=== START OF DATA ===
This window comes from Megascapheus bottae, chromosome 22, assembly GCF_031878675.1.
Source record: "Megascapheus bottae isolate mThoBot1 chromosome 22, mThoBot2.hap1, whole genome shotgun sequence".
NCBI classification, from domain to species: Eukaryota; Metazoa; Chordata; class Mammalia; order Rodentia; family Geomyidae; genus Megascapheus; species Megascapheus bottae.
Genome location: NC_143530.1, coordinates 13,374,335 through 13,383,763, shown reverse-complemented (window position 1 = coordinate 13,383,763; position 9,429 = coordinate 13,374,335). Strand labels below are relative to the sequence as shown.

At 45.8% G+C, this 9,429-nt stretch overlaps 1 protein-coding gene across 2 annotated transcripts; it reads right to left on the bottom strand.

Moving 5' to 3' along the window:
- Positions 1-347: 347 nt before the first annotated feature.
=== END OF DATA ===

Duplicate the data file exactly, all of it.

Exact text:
This window comes from Megascapheus bottae, chromosome 22, assembly GCF_031878675.1.
Source record: "Megascapheus bottae isolate mThoBot1 chromosome 22, mThoBot2.hap1, whole genome shotgun sequence".
NCBI classification, from domain to species: Eukaryota; Metazoa; Chordata; class Mammalia; order Rodentia; family Geomyidae; genus Megascapheus; species Megascapheus bottae.
Genome location: NC_143530.1, coordinates 13,374,335 through 13,383,763, shown reverse-complemented (window position 1 = coordinate 13,383,763; position 9,429 = coordinate 13,374,335). Strand labels below are relative to the sequence as shown.

At 45.8% G+C, this 9,429-nt stretch overlaps 1 protein-coding gene across 2 annotated transcripts; it reads right to left on the bottom strand.

Moving 5' to 3' along the window:
- Positions 1-347: 347 nt before the first annotated feature.